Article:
Peter Yates of Spark Ventures: Eight pointers for standardising service management

Spark Ventures has rolled out BMC’s Remedyforce to manage and support the backend infrastructure that runs its consumer and digital business services.

Peter Yates, head of operations, platforms and IT for Spark Ventures, says the deployment allowed them to reinvent how they manage changes, incidents and service requests, enhance existing services and develop new ones more quickly.

Spark Ventures is a division of Spark that focuses on consumer and business digital services that include Qrious, Bigpipe and Lightbox.

“We had a number of incident and change management challenges and knew we needed a comprehensive service management system, so we looked at the Gartner Magic Quadrant during our selection process and BMC was listed as a leader,” says Yates.

“With Remedyforce, we’ve managed to resolve those challenges,” says Yates, in a statement.

“We have change management with various process flows and are tracking incidents and service requests separately, and automated reporting to our customers saves us valuable time that we can use on more strategic activities.”

Built on the Salesforce platform, RemedyForce has allowed the IT team with automation, standardisation, and visibility to increase the speed, quality, and efficiency of the support it provides for its businesses and services.

Automation helps the IT team resolve issues and implement changes quickly, reducing over 100 hours of change request-related actions per month down to just 10 minutes per change.

Yates says the automation of weekly and monthly reports on key performance indicators for the executive team saves them at least 10 hours per month.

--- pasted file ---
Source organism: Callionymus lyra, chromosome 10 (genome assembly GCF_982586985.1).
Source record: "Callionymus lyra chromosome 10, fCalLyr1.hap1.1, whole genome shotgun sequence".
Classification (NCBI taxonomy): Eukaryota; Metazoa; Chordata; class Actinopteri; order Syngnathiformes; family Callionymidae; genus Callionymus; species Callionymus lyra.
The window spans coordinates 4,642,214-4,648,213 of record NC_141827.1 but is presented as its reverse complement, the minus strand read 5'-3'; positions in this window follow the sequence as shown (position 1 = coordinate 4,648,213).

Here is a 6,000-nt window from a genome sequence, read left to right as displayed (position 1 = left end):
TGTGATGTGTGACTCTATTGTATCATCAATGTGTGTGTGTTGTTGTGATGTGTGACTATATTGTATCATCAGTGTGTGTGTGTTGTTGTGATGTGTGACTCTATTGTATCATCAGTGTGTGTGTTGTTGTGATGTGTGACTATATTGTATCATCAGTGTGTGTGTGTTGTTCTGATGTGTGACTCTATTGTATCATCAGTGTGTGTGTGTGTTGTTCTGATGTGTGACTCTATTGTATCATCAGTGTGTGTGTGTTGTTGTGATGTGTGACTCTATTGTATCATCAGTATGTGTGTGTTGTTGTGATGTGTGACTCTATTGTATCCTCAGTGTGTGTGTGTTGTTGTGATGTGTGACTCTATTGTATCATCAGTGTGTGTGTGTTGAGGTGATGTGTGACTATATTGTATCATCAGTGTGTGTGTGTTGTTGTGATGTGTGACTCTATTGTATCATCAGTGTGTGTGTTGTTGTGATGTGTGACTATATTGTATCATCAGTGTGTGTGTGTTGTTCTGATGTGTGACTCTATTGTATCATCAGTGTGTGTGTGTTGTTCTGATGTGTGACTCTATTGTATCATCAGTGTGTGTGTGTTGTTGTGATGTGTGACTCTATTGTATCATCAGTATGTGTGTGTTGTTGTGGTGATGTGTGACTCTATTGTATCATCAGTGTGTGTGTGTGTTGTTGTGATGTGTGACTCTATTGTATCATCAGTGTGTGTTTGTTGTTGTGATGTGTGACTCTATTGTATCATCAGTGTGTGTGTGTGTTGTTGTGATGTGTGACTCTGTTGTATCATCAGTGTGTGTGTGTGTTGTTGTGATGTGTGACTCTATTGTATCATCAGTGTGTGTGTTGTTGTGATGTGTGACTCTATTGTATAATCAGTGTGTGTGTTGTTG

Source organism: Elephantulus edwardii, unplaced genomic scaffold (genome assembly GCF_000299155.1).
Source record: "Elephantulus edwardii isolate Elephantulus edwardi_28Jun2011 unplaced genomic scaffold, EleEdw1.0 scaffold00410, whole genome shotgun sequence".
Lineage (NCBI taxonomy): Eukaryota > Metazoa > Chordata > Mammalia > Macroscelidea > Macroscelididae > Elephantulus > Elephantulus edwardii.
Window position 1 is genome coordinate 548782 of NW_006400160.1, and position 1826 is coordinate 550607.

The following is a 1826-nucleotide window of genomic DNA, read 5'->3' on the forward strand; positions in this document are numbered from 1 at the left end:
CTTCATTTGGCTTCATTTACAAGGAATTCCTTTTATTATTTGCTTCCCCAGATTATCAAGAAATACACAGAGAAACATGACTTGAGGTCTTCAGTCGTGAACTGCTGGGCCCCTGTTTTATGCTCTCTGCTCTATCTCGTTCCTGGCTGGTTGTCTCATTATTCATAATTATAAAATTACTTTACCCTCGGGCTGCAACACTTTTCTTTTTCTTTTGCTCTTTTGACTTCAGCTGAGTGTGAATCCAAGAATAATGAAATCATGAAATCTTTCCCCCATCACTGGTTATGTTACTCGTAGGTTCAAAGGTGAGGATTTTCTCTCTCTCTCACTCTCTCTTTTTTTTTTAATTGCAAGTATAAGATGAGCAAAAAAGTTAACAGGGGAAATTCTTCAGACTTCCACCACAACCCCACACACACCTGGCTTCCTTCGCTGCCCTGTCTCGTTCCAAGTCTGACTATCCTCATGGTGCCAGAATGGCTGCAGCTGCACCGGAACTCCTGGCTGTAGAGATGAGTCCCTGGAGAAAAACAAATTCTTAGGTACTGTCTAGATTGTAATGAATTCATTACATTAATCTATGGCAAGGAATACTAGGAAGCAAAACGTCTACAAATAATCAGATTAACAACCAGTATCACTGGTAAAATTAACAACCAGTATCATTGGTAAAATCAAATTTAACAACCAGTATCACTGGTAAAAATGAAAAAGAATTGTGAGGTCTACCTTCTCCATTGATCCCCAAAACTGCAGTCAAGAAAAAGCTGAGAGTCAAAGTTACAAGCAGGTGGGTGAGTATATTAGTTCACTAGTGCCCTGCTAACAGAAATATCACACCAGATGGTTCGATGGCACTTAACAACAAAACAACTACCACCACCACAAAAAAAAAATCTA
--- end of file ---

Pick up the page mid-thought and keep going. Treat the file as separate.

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Use out of the box functionality as much as you can, this makes any future upgrades easier and less likely to break your solutionPeter Yates, Spark Ventures

Yates shares with CIO New Zealand eight key lessons from the rollout:

  • "Take time upfront to do the pre-planning, ensure you have a product owner who understands what they want your ITSM tool to do, from tool selection, requirements, defining functionality, SLAs and reporting."
  • It was also critical that the configuration spreadsheet was completed as it ensure that you had considered all the variables such as categories, queues and service names, he states. By completing this spreadsheet, it also helped with keeping the implementation to around five weeks.
  • Make sure you understand your requirements. "What do you want your ITSM system to do. What can you automate to achieve the desired outcome?"
  • Create use cases for your business in advance to ensure you test how you will use the tool, and to make sure it addresses your requirements e.g how will I escalate incidents or notify the change initiator that a change has been approved?
  • Use out of the box functionality as much as you can, this makes any future upgrades easier and less likely to break your solution.
  • We phased our go live, with incident and service request first, with change, knowledge etc a week later, he explains. "This enabled the technical teams to get a better understanding how Remedyforce worked and it also allowed our internal customers the ability to log incidents and requests from go live, instantly improving their overall experience."
  • At Spark Ventures we also used Salesforce Service Cloud which allowed us to implement Remedyforce on to the same instance, which enabled us to achieve a one click escalation between the two systems.
  • Assign a RemedyForce administrator to work with your implementation partner (in our case it was BMC) so there will be an element of knowledge transfer, says Yates.

CIO to COO: Lessons from the cloud

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